Driving to work this morning, I got stuck behind Grandpa, who deemed it suitable to slow down to nearly a stop at a green light. We were in the left turn lane, and we had one of those comforting green arrows — the ones that let you know you can safely turn without someone smashing into you. Grandpa almost caused an accident by stopping at that green light.
I’ve been behind elderly folks who come to a complete stop before making a right-hand turn into a parking lot. I’ve been behind plenty who either don’t use their turn signals at all or keep their turn signals on all the time. I’ve had the displeasure of having elderly people suddenly turn into traffic — obviously without looking beforehand — so that I had to slam on my breaks and pray not to rear-end them.
At least two mornings a week, I cringe when Willard Scott announces centennial birthdays on the “Today” show. He’s so cheerful when he says, “Edna Bates of Omaha is 102 today. Edna is active in her church, and she still drives herself to her church social group every day. Now isn’t that wonderful?” No, Willard, that is not wonderful. Chances are good that Edna is a hazard to other drivers every time she ventures out on the road. Chances are also good, Willard, that someone should have yanked Edna’s driver’s license 25 years ago.
Seventy percent of the times I’m behind someone who’s swerving, can’t maintain a constant speed, not using turn signals and generally displaying awful driving habits, it’s an idiot on a cell phone. The other 30 percent of the time, it’s an old person who shouldn’t even have a driver’s license. So often the elderly refuse to drive the speed limit — they drive 10 mph below the speed limit. It’s great that Granny Clampett is retired and doesn’t have to be anywhere at any specific time, but many of us need to get to work at a pace faster than 25 mph.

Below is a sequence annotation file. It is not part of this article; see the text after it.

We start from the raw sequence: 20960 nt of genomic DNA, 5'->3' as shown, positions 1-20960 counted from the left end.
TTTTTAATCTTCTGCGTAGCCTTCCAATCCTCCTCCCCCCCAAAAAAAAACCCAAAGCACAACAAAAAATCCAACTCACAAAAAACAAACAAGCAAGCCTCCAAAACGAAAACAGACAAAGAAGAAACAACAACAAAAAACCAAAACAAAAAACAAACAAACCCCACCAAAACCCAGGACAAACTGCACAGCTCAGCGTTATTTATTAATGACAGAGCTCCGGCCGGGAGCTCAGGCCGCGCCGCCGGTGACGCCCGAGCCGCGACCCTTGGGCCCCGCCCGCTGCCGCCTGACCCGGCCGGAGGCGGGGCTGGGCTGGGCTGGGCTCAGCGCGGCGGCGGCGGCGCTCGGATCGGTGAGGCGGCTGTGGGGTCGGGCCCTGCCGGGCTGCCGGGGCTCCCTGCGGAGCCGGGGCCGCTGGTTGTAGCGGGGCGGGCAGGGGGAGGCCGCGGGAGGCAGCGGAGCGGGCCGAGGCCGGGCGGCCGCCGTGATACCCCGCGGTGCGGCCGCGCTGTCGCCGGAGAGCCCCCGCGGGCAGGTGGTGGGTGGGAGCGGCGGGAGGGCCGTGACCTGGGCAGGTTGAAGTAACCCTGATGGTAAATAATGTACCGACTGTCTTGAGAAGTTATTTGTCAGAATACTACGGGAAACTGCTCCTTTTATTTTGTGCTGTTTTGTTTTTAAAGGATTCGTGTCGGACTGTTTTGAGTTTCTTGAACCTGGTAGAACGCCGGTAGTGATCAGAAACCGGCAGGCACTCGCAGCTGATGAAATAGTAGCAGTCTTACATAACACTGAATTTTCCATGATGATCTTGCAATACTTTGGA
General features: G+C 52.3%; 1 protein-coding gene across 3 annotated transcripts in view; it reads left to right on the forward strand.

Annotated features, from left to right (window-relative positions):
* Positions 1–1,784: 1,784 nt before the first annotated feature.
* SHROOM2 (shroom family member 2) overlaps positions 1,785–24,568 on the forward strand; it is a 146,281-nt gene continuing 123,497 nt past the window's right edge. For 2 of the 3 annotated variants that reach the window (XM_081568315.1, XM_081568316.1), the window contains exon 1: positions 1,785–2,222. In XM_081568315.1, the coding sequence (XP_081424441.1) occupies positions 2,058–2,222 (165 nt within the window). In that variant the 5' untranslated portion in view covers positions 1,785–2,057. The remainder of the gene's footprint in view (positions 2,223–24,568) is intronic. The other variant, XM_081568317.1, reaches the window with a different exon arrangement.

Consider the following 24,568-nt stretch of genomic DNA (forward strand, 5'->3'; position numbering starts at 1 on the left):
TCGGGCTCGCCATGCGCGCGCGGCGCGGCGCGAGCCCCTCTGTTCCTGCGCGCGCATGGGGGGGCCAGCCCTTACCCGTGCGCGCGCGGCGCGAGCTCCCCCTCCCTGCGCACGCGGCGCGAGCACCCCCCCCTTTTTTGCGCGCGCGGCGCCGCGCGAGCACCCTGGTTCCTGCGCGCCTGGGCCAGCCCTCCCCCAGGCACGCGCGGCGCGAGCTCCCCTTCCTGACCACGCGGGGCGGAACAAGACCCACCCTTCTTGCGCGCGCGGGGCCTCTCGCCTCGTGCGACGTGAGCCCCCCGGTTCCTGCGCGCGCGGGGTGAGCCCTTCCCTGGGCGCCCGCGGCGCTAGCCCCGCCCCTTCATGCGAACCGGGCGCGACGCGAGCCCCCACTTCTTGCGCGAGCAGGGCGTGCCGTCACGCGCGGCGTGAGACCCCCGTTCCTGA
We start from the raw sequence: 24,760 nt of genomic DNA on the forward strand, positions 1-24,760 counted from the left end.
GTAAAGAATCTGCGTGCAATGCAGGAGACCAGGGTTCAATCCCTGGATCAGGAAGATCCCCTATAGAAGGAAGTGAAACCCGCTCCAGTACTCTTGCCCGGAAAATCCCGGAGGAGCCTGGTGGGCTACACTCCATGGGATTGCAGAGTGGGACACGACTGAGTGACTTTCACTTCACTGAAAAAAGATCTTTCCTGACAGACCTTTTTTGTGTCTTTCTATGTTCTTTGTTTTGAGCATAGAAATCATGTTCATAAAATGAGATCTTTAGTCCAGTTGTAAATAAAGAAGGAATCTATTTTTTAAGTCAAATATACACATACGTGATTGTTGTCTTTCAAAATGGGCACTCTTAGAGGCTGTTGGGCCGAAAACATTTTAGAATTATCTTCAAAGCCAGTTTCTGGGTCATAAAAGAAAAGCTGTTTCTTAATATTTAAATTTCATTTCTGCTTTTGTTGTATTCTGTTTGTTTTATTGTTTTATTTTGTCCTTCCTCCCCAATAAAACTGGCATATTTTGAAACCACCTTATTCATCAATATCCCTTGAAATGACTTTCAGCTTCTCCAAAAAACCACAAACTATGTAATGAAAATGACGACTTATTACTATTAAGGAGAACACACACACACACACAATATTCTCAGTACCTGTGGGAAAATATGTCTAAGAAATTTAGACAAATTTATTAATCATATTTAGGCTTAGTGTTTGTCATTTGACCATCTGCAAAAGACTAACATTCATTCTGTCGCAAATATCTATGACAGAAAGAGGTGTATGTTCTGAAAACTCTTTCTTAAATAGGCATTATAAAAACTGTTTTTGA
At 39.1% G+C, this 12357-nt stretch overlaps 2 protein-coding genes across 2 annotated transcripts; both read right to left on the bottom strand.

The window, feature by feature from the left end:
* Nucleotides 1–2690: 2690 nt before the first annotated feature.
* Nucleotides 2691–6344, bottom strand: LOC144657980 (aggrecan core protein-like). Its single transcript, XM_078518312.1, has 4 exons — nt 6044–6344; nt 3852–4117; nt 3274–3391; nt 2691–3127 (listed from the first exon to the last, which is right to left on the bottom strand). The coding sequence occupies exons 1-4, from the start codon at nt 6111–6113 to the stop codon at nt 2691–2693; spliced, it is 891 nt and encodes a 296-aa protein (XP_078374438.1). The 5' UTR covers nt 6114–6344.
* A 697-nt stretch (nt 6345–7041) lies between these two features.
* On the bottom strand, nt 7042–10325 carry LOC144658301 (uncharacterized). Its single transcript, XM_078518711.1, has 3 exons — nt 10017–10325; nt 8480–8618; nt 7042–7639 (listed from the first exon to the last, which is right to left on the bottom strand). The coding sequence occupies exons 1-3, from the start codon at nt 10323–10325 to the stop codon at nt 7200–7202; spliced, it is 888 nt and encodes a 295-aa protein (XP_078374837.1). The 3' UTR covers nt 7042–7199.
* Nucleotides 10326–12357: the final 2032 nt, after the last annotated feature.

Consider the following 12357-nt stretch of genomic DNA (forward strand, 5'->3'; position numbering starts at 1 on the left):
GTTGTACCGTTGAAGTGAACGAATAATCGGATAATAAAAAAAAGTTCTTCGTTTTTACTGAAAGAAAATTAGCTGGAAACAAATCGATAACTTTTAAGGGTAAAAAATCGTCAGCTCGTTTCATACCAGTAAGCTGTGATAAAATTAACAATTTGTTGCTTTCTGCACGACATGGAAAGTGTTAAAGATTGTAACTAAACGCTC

It’s time states start doing something about these geezers who can’t properly operate a vehicle. When drunk drivers are arrested and go to alcohol awareness classes, AA and court, they are made very aware that a vehicle is a dangerous weapon in the hands of a driver under the influence. Why, then, do we not consider a vehicle a dangerous weapon in the hands of any driver who cannot properly operate it, including the elderly?
The old folks have handicapped license plates and stickers — which indicates they have a condition that limits them physically — and they’re older than Methuselah, but by god, let ‘em drive! No. If they don’t have the sense to realize they are a hazard on the road, then the states need to decide for them.
Here’s how: Once someone reaches the age of retirement (currently age 62 in the United States), he or she should have to take a driving test every year to renew a driver’s license. If you’re old enough to receive the Social Security benefits for which I’m paying, then you’re old enough to prove you can still drive safely on the road with me.
And I don’t mean the written test; I mean the driving test, and more than once around a neighborhood block. They should have to drive on well-traveled streets and the interstate (to prove that they can drive faster than 35 mph), and they should have to drive in real traffic situations. (By the way, vision exams should be annual, too, as the eyesight deteriorates rapidly at this stage in life.)
Driving examiners could then determine whether to issue a full driver’s license, a restricted driver’s license (such as no driving after sundown), or no driver’s license. This is essentially the process for teens when they get their first driver’s license, the logic being that they have not yet developed keen driving skills. So, then, it makes sense to have the same process for people whose driving skills are no longer keen.
Just because you can turn on the ignition of a car or you’ve driven for 60 years doesn’t mean that you should have the privilege of driving until you’re 102. And driving is a privilege — one that is revoked when people mishandle their vehicles, and this should include the elderly.